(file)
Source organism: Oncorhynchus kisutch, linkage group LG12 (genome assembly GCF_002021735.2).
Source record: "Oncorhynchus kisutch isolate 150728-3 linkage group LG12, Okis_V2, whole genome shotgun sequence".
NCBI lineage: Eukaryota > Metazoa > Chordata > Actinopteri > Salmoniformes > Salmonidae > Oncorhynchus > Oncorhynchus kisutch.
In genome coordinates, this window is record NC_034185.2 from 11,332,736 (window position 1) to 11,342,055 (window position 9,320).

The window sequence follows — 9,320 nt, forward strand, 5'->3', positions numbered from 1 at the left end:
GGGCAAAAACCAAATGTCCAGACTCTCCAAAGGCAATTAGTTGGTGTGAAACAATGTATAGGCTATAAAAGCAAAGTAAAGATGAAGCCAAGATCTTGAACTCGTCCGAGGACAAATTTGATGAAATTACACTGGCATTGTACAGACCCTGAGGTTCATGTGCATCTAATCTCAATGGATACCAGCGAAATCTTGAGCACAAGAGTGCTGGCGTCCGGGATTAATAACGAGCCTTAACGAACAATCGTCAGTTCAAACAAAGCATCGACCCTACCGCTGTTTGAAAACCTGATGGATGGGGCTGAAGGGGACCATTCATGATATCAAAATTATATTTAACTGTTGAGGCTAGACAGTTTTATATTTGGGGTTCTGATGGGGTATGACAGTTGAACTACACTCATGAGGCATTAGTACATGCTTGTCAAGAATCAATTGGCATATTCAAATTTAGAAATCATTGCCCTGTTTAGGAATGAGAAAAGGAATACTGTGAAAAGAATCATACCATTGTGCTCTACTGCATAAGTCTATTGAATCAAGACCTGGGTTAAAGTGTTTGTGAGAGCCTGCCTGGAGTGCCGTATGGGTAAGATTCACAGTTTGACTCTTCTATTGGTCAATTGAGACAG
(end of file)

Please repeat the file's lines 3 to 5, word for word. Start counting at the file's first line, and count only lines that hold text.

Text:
NCBI lineage: Eukaryota > Metazoa > Chordata > Actinopteri > Salmoniformes > Salmonidae > Oncorhynchus > Oncorhynchus kisutch.
In genome coordinates, this window is record NC_034185.2 from 11,332,736 (window position 1) to 11,342,055 (window position 9,320).

The window sequence follows — 9,320 nt, forward strand, 5'->3', positions numbered from 1 at the left end: